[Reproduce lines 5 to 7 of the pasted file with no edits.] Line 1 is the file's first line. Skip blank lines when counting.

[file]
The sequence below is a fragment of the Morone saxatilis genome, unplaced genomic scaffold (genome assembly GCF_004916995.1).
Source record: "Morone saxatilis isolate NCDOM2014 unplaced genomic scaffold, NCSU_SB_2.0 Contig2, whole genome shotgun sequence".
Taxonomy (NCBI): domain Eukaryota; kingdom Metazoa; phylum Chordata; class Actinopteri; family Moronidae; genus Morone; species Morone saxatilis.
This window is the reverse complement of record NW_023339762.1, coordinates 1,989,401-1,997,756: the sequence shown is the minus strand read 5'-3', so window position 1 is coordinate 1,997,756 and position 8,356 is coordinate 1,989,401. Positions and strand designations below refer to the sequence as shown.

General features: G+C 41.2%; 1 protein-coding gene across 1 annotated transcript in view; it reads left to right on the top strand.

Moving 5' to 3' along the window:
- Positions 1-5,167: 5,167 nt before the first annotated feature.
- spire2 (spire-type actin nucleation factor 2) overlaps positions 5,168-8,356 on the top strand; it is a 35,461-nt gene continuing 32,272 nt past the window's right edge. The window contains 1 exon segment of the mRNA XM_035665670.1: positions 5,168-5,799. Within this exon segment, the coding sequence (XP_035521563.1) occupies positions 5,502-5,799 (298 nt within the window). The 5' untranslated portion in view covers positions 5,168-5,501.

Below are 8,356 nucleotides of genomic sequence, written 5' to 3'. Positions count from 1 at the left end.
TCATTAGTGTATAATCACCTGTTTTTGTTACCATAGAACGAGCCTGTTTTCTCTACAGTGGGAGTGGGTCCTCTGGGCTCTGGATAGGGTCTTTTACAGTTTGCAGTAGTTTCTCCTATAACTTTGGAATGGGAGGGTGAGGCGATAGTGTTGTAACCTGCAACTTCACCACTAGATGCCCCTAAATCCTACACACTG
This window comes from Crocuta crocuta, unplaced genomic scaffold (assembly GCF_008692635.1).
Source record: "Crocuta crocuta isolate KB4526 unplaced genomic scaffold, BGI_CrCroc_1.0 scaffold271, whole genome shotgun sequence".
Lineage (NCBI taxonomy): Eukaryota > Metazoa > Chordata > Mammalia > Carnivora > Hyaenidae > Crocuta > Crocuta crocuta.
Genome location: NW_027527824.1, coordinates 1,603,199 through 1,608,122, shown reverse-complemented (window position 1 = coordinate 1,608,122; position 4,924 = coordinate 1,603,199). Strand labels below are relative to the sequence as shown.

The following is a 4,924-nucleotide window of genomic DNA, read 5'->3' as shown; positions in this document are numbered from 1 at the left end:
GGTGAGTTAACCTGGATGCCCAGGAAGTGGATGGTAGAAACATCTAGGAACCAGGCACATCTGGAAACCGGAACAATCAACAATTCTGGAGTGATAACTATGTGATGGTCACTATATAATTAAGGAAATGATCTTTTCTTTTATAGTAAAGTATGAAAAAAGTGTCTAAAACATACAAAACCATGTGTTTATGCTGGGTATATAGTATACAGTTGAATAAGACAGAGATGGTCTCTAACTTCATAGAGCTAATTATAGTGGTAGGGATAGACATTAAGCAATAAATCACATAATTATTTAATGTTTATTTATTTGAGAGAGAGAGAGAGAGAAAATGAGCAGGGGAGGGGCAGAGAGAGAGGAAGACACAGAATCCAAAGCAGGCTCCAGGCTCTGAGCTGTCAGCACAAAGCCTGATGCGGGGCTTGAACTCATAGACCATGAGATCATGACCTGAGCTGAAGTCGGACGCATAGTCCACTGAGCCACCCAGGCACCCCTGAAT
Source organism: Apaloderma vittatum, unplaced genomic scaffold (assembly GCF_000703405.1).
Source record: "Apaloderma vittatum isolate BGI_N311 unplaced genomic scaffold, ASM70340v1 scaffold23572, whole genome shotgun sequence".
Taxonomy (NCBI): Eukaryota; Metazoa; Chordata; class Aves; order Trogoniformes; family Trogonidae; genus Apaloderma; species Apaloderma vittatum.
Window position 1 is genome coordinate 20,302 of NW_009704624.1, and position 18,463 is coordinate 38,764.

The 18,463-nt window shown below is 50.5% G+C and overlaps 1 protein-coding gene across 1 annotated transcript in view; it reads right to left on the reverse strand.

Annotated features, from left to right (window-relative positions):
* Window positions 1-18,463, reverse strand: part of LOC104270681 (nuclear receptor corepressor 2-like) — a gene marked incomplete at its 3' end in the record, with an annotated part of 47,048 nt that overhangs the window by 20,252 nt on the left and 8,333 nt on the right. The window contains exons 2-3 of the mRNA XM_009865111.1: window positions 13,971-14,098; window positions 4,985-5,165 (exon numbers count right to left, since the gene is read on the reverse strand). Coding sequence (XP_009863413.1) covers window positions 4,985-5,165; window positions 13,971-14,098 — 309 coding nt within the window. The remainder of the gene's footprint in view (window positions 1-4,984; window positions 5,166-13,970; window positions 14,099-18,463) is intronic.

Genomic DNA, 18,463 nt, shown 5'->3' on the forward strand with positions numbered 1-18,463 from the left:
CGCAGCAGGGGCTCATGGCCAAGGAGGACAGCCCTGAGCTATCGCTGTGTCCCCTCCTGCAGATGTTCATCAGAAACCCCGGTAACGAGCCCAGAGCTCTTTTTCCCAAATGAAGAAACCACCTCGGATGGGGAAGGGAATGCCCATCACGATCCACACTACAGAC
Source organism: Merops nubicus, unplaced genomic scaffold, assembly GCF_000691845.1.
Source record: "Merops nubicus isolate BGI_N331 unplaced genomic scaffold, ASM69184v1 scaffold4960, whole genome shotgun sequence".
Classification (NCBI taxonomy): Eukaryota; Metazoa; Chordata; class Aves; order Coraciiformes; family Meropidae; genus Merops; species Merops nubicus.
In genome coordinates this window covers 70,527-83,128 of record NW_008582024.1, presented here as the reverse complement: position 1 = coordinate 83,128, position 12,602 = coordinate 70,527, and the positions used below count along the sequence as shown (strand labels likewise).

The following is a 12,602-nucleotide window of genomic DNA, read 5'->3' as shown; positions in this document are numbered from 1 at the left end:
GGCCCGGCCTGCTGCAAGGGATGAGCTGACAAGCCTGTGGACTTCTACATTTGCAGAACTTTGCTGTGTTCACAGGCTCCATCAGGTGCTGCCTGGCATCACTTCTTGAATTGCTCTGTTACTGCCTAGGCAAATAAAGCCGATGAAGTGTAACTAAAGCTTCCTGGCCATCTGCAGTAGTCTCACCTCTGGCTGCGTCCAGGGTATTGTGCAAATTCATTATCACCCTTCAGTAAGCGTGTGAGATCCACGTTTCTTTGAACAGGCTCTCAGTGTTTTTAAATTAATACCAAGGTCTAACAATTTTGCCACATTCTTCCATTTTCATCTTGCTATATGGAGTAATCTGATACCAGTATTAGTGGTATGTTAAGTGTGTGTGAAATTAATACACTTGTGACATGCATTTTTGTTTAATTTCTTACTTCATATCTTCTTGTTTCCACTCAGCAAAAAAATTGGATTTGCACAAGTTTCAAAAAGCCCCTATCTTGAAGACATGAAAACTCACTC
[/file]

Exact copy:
General features: G+C 41.2%; 1 protein-coding gene across 1 annotated transcript in view; it reads left to right on the top strand.

Moving 5' to 3' along the window:
- Positions 1-5,167: 5,167 nt before the first annotated feature.